This brief focuses on the role that career and technical education (CTE) teachers can play in ensuring college and career readiness (CCR) for all students. The authors introduce who CTE teachers are and how current policies support and integrate them into schools. The authors argue that these teachers are critical to meeting the needs of students who may wish to enter a career without obtaining a 4-year college degree or for those who wish to gain experience in a field before obtaining a higher degree.
This report describes the gap in the alignment between K-12 and higher education learning objectives and outcomes. The authors argue for the coordinated adoption and alignment of the Common Core State Standards (CCSS) and the Degree Qualifications Profile (DQP) as a solution to this problem.
This report discusses the benefits of competency education in the context of digital technology that increases personalization and customization, enabling the management of individual learning progression in a data-driven environment. The report outlines 10 capabilities of a competency-based system including flexibility in time and resources, measuring learning gains, and setting college- and career-ready expectations; and 10 design choices that inform the necessary changes in areas such as school structure, grading, and student support.
This workbook, a product specifically requested by the Oregon Department of Education, addresses the topic of proficiency in an attempt to define it objectively and ensure its consistency in the measurement of student achievement across schools and districts. It articulates the many manifestations of proficiency-based practices in the classroom and addresses the common concerns and questions of those exploring “proficiency.” The workbook makes a case for how schools and districts can and will ultimately benefit from this redesign.
This month the College and Career Readiness and Success Center (CCRS Center) released a brief titled Predictors of Postsecondary Success. Prepared in collaboration with Quill Research Associates, LLC, the brief identifies measures of student characteristics (e.g., behaviors, skills) which predict future academic and workplace success.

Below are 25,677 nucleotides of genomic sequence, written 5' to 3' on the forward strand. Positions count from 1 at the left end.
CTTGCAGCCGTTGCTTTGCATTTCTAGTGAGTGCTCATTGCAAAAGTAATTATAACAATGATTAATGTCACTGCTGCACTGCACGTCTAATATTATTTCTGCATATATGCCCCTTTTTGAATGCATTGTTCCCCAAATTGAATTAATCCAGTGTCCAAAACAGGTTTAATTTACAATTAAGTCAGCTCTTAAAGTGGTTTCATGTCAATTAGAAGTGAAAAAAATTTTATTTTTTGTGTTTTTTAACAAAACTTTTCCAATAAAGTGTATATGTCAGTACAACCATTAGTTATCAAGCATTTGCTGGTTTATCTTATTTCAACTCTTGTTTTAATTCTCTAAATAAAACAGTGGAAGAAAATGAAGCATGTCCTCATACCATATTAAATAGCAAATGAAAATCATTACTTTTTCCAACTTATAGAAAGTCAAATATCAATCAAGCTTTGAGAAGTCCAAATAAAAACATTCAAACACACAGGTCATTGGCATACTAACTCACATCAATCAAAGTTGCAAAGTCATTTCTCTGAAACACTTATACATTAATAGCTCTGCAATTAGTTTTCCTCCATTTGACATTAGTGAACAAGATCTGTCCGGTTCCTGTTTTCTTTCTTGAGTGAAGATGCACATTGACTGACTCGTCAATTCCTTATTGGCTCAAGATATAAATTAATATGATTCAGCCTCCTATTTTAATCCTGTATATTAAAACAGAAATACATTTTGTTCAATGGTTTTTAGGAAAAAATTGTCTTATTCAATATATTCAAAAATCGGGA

This paper discusses the 16 Race to the Top grantees in 2012 -- a year in which the U.S. Department of Education highlighted the need for personalized learning environments. Specific attention is paid to the successful design and innovation plans of each grantee state, with a focus of four main activity areas within the context of personalized learning. This paper summarizes opportunities for innovation and potential challenges in constructing effective personalized learning environments, with the ultimate hope of providing key takeaway points for improvements in teaching and learning.
This implementation guide from Digital Learning Now and the Foundation for Excellence in Education is the fifth document in a series focused on making the connection between blended learning and the implementation of the Common Core State Standards. The guide aims to support school and district leaders in the transition to a blended learning model by providing specific guidance related to: creating the conditions for success, planning, implementation, and continuous improvement.
This report includes a scan of K-12 credit policies in all 50 states and the District of Columbia. The scan explores which states have policies that define credit based solely on seat time and which states allow for more flexibility when awarding course credits. The report uses five categories to organize state credit policies ranging from the complete abolishment of the Carnegie Unit to the use of alternative credit policies only in special circumstances such as credit recovery.
This literature review explores the role of noncognitive factors in academic performance, which is measured by student GPA. The report develops an evidence-based conceptual framework from existing literature on noncognitive factors. The report also analyzes existing research to identify any gaps in knowledge in order to assist policymakers who wish to assess leverage points for improving student achievement. Additionally, it examines implications for student learning, presents case studies, and provides recommendations.
A new study from researchers at the University of Michigan found that early exposure to college, mentoring, and community service leadership are successful strategies for motivating low-income students to aspire to college. The study evaluated the effectiveness of the non-profit College for Every Student (CFES) and found that 75 percent of the 1,100 middle school program participants that were included in the study planned to attend four-year colleges.